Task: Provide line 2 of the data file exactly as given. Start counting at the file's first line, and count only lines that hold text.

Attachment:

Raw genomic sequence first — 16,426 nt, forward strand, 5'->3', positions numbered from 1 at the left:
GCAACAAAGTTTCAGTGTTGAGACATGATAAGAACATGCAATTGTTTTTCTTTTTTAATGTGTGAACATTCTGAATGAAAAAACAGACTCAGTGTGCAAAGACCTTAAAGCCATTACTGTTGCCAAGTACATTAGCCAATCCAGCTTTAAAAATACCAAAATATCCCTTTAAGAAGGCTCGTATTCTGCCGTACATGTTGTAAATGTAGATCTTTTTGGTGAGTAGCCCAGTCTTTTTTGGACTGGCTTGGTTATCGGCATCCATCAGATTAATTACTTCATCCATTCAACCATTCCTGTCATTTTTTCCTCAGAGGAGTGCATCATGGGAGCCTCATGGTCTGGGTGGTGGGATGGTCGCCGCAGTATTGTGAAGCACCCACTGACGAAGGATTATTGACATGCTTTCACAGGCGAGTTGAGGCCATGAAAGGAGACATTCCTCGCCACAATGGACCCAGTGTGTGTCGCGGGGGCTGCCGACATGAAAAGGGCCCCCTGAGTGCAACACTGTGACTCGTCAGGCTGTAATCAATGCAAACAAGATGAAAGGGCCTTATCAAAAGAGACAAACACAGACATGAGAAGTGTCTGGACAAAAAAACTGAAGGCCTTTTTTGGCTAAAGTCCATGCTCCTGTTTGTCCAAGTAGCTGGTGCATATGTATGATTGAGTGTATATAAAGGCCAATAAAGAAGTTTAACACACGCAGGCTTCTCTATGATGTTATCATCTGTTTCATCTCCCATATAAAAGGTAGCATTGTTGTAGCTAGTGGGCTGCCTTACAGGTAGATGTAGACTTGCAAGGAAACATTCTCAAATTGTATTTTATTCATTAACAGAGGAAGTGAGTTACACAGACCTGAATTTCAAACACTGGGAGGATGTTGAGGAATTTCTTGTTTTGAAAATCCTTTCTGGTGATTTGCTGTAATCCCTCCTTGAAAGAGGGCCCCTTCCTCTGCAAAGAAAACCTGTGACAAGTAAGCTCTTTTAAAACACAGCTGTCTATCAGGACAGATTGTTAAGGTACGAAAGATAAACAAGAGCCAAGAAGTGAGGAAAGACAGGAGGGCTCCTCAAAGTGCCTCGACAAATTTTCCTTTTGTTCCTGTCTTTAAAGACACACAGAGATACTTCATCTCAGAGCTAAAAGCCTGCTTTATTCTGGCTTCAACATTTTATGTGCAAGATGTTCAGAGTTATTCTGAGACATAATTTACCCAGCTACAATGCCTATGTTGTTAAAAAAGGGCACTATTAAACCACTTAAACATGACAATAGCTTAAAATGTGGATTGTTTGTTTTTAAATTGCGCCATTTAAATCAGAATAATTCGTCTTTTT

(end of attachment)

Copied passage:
GCAACAAAGTTTCAGTGTTGAGACATGATAAGAACATGCAATTGTTTTTCTTTTTTAATGTGTGAACATTCTGAATGAAAAAACAGACTCAGTGTGCAAAGACCTTAAAGCCATTACTGTTGCCAAGTACATTAGCCAATCCAGCTTTAAAAATACCAAAATATCCCTTTAAGAAGGCTCGTATTCTGCCGTACATGTTGTAAATGTAGATCTTTTTGGTGAGTAGCCCAGTCTTTTTTGGACTGGCTTGGTTATCGGCATCCATCAGATTAATTACTTCATCCATTCAACCATTCCTGTCATTTTTTCCTCAGAGGAGTGCATCATGGGAGCCTCATGGTCTGGGTGGTGGGATGGTCGCCGCAGTATTGTGAAGCACCCACTGACGAAGGATTATTGACATGCTTTCACAGGCGAGTTGAGGCCATGAAAGGAGACATTCCTCGCCACAATGGACCCAGTGTGTGTCGCGGGGGCTGCCGACATGAAAAGGGCCCCCTGAGTGCAACACTGTGACTCGTCAGGCTGTAATCAATGCAAACAAGATGAAAGGGCCTTATCAAAAGAGACAAACACAGACATGAGAAGTGTCTGGACAAAAAAACTGAAGGCCTTTTTTGGCTAAAGTCCATGCTCCTGTTTGTCCAAGTAGCTGGTGCATATGTATGATTGAGTGTATATAAAGGCCAATAAAGAAGTTTAACACACGCAGGCTTCTCTATGATGTTATCATCTGTTTCATCTCCCATATAAAAGGTAGCATTGTTGTAGCTAGTGGGCTGCCTTACAGGTAGATGTAGACTTGCAAGGAAACATTCTCAAATTGTATTTTATTCATTAACAGAGGAAGTGAGTTACACAGACCTGAATTTCAAACACTGGGAGGATGTTGAGGAATTTCTTGTTTTGAAAATCCTTTCTGGTGATTTGCTGTAATCCCTCCTTGAAAGAGGGCCCCTTCCTCTGCAAAGAAAACCTGTGACAAGTAAGCTCTTTTAAAACACAGCTGTCTATCAGGACAGATTGTTAAGGTACGAAAGATAAACAAGAGCCAAGAAGTGAGGAAAGACAGGAGGGCTCCTCAAAGTGCCTCGACAAATTTTCCTTTTGTTCCTGTCTTTAAAGACACACAGAGATACTTCATCTCAGAGCTAAAAGCCTGCTTTATTCTGGCTTCAACATTTTATGTGCAAGATGTTCAGAGTTATTCTGAGACATAATTTACCCAGCTACAATGCCTATGTTGTTAAAAAAGGGCACTATTAAACCACTTAAACATGACAATAGCTTAAAATGTGGATTGTTTGTTTTTAAATTGCGCCATTTAAATCAGAATAATTCGTCTTTTT